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Energy Savings and Industrial Competitiveness Act of 2013

Floor Speech

Location: Washington, DC


Mr. President, I appreciate my colleague from the Foreign Relations Committee having already objected, but I wish to make a few remarks because there are those--regardless of what is reviewed, regardless of who comes forth, regardless of all the information--who want to keep this alive for what are ultimately election purposes. I know the next Presidential election is a few years away, but it seems it is very alive in the Senate.

Look, I am always for getting to the truth, particularly when the lives of American diplomats have been lost. That is an honorable pursuit. But by the same token, from my perspective--and let me say why I am going to have this perspective. My perspective is we have two of the most outstanding individuals in Ambassador Pickering and Admiral Mullen. Certainly, no one questions their integrity. At least I have not heard their integrity questioned on the Senate floor. They conducted the Accountability Review Board. In the process, they yielded 29 recommendations that are, in fact, being implemented, that our committee has continued to pursue oversight in the Senate Foreign Relations Committee. We have held two hearings. We have had multiple level--high-level briefings, including intelligence briefings, bringing all the respective parties who are responsible together.

In fact, we had the former Secretary of State before the committee at a hearing I chaired at the time who addressed all of these issues. We had before that, former Chairman Kerry, now Secretary Kerry. He held a hearing of the committee on the events that transpired with Deputy Secretary Burns and Deputy Under Secretary Nyes. We had two classified briefings on December 13 and 19, specifically on the circumstances surrounding the attack.

In those classified briefings, we had the key individuals who could get us to the truth. I understand the Select Committee on Intelligence is presenting a bipartisan report on the events that occurred in Benghazi. Last December, the Senate Homeland Security and Governmental Affairs chairman at the time, Senator Lieberman, and Ranking Member Collins released a bipartisan report on the security deficiencies at the temporary U.S. mission in Benghazi that led to the deaths of those four Americans, including our Ambassador Chris Stevens. The House has conducted its own hearings and investigations. Yet we have those who want to continue to pursue this, despite all of these different efforts, independent of the Senate, between the House, the Accountability Review Board.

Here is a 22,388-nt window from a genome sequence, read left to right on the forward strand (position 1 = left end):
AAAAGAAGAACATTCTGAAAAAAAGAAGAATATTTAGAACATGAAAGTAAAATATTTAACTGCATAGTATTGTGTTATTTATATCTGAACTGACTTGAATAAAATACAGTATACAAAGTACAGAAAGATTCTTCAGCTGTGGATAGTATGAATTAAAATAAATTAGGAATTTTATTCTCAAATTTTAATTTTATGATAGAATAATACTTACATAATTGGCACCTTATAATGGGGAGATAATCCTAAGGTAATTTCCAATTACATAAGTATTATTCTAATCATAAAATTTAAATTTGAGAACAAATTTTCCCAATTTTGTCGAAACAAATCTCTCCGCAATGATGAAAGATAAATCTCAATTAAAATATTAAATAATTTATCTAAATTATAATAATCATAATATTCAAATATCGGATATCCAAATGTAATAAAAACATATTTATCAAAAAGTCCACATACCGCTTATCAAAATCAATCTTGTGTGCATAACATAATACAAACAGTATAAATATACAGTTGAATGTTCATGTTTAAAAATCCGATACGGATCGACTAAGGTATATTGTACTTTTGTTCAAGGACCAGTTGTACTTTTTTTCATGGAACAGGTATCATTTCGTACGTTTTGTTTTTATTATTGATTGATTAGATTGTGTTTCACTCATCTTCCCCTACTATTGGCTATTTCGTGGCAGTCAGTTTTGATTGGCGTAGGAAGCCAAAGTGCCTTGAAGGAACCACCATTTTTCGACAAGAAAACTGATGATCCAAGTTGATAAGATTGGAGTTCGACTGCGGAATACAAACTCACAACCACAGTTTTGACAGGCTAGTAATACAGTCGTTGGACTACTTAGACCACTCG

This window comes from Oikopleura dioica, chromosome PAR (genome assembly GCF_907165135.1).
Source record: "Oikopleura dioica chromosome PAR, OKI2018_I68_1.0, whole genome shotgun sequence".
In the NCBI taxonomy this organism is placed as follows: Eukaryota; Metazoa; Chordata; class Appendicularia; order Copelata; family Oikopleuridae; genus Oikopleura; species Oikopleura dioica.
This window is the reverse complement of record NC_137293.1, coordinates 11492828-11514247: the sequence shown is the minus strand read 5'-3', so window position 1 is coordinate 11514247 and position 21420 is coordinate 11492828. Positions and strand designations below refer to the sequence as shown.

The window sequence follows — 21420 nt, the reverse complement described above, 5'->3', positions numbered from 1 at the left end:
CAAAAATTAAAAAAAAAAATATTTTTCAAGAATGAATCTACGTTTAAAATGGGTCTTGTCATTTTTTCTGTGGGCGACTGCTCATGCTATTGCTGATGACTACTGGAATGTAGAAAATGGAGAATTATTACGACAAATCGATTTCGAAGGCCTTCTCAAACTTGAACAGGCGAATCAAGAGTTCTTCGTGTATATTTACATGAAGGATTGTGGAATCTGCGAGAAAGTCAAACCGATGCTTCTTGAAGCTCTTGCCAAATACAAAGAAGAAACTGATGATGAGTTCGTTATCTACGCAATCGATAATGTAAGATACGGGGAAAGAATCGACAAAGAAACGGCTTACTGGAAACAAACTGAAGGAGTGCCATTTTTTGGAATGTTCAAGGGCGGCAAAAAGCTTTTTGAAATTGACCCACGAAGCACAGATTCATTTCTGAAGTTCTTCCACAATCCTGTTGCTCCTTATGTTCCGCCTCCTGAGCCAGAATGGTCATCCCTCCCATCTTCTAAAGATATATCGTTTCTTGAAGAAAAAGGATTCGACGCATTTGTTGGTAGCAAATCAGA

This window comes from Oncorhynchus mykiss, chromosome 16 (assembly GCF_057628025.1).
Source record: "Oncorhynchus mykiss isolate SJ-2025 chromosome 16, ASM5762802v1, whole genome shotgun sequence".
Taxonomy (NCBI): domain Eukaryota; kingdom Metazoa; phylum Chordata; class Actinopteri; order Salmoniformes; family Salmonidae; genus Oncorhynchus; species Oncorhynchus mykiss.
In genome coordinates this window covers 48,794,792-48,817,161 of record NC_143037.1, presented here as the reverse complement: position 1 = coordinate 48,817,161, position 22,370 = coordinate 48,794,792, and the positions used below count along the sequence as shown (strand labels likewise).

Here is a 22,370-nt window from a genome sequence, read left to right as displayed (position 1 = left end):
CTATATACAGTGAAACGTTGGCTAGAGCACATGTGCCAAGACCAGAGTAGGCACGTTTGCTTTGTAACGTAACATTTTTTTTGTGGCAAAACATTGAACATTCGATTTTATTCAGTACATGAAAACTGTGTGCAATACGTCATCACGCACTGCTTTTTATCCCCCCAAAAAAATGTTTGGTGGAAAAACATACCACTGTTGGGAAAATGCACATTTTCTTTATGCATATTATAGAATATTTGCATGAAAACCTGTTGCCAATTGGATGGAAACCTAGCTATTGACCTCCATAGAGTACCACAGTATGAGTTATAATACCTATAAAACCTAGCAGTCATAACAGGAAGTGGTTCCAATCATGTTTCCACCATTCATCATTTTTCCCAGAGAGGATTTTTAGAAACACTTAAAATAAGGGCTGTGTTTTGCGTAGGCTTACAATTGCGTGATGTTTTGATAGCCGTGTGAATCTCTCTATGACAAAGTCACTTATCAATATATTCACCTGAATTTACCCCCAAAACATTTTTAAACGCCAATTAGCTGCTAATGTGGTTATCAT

There is a lot of culpability, and maybe there is coverup in a different sense. The coverup is a Congress that doesn't want to put the money where it is necessary, to ultimately take the high-risk, high-threat posts of this country and ultimately protect them. It is nice to talk about who is responsible. Let's talk about who is also responsible in terms of obligations. We have over 30 high-risk, high-threat posts in the world right now--right now as we speak on the Senate floor--that are at risk and that do not meet the present security standards. Yet Congress seems to move ever so slowly toward getting to the resources that would accelerate the pace on which we create the physical and other protections for those high-threat, high-risk posts.

Those, of course, are the 30 that exist today. We know from history that in fact what exists today as a high-risk, high-threat post, tomorrow there could be another one on the list. So we have diplomats who are at institutions that do not meet the present standards. Yet at the pace we are going, based upon the appropriations of this Senate, we would find ourselves a decade from now dealing with just those 30 posts. I would like to see the Members who do not seem to be willing to vote for the security of diplomats abroad, before the next attack comes--and inevitability, unfortunately, in the world in which we live that is very possible--put their resources to work to accelerate the pace to where we would succeed in preventing injuries or death.

Let's be honest about this process. Yes, there was a process that ultimately led to a series of recommendations. The legislation that the committee has ultimately reported out in a bipartisan basis--working with Senator Corker, the ranking Republican on the committee--would deal with these challenges. It would deal with language issues. It would deal with the funding issue. It would deal with diplomatic security preparation, which we have scattered across a whole bunch of institutions that do not meet the goal. It would deal with all of these elements. It would create greater accountability.

Do you know what else it would do? It would let the Secretary of State have the ability to ultimately fire those individuals who might be found derelict in their duty, which is not presently in the law--the ability for the Secretary to pursue that.

So let's move that legislation. I hope my colleagues are going to support that as we move forward, to try to find the success that we want in making sure that our diplomats across the globe are as safe as humanly possible as they advocate America's national economic interests, its national interests, its national security interests, still always facing a risk but minimizing those risks to the greatest extent.

If not, then I certainly believe the garish light of attention should be placed upon the institution of the Congress, which is not meeting its responsibility as it relates to our diplomats abroad.

With that, I yield the floor.


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